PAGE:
In winter there are only a few places in Anchorage where the water usually stays open and the ducks are always there. I visited most of them today on the off chance that something new had arrived. I didn’t find anything new but it still was fun birding.
Before I saw many ducks I stopped by Potter Marsh, watched the two Bald Eagles flying around and sitting on the nest, and then saw a Northern Shrike perched up right next to the highway. Northern Shrikes seem to be particularly common this winter and I see at least one nearly every day. Having lived in a few places where they were nonexistent (North Carolina) or very rare (Texas), I much appreciate seeing them so often in Alaska.
The main two ducky places in Anchorage that I know of, about which I have been posting regularly, are Cuddy Pond and Spenard Crossing. The tiny spans of open water at Cuddy Pond were crowded with Mallards (over a hundred; I didn’t count) as was the sidewalk overlooking the little pond. If you look closely at the picture of the pond, you can see the one non-Mallard, a close-up of which is also below.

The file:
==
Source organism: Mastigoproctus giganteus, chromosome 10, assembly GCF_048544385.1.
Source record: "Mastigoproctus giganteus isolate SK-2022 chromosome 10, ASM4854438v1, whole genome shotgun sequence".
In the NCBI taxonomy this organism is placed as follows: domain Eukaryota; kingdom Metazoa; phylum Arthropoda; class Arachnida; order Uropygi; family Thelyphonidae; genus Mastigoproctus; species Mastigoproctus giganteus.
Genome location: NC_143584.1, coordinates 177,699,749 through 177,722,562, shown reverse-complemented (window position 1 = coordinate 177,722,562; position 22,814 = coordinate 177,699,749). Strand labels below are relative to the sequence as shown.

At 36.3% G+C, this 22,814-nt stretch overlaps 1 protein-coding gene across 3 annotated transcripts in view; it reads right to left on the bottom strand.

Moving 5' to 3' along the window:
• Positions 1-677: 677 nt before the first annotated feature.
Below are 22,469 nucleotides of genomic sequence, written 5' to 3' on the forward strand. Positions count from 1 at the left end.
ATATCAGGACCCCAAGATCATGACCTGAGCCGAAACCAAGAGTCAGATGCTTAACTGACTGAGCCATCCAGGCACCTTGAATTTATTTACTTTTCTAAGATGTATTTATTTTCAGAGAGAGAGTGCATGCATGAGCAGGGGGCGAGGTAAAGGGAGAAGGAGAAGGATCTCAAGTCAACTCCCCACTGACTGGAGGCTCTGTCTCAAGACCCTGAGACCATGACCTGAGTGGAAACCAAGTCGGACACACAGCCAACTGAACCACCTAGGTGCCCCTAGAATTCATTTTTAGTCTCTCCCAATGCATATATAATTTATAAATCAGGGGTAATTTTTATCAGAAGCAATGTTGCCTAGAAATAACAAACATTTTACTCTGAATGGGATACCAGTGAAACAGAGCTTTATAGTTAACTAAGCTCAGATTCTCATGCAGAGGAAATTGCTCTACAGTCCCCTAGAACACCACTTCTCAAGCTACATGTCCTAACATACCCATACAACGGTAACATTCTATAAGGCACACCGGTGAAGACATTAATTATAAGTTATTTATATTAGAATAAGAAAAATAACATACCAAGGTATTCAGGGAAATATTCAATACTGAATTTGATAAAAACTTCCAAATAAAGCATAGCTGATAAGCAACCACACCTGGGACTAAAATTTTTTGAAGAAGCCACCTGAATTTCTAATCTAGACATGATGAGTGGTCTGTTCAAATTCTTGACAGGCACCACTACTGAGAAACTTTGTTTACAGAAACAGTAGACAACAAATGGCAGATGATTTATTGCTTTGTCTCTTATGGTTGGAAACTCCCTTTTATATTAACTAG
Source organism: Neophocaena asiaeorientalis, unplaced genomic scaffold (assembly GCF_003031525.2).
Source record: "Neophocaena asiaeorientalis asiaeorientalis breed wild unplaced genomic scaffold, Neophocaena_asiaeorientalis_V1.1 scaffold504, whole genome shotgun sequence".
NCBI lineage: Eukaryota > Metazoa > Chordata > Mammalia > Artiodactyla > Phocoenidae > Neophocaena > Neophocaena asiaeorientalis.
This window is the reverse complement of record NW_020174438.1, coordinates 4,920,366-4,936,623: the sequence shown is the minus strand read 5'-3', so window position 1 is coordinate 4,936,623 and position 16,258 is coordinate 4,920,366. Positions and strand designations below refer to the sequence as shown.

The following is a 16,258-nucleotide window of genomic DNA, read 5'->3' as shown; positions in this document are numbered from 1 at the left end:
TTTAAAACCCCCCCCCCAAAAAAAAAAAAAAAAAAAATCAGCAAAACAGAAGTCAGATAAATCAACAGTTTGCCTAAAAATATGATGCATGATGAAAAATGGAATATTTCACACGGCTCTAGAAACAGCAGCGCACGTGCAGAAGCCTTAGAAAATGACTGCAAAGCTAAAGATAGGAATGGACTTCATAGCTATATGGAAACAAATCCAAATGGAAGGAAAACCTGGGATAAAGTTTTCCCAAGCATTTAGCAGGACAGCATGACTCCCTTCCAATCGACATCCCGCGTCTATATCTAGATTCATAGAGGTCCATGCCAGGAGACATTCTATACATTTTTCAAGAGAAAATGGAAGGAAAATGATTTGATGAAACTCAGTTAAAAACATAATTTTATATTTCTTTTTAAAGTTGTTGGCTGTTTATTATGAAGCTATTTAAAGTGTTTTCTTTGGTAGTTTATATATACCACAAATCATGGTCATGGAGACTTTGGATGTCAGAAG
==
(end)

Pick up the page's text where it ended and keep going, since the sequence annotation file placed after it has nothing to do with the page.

At Spenard Crossing there were fewer Mallards but at least three diving Common Goldeneyes.
My final stop was Westchester Lagoon, which I had not yet visited this year. The reason for not visiting before is that it totally freezes over in winter. The reason for visiting today was to check if maybe there was some open water. Hope springs eternal. There was no open water that I could see and no birds. All that I could see was a vast expanse of ice surrounding a small grassy area out in the middle. During migration that grassy area is an active island where some migrating shorebirds can be seen and in the summer it is covered with gulls and terns and ducks.
I will keep checking. Meanwhile, tomorrow at 5:00 pm begins Anchorage Audubon’s “Big Anchorage Birding Day”, a 24- hour team competition to celebrate the beginning of spring (at least on the calendar). I will try to post before then, but once it starts, I won’t post until it is over. I don’t want to risk letting the other teams know how well (or how poorly) our team is doing.
123 species so far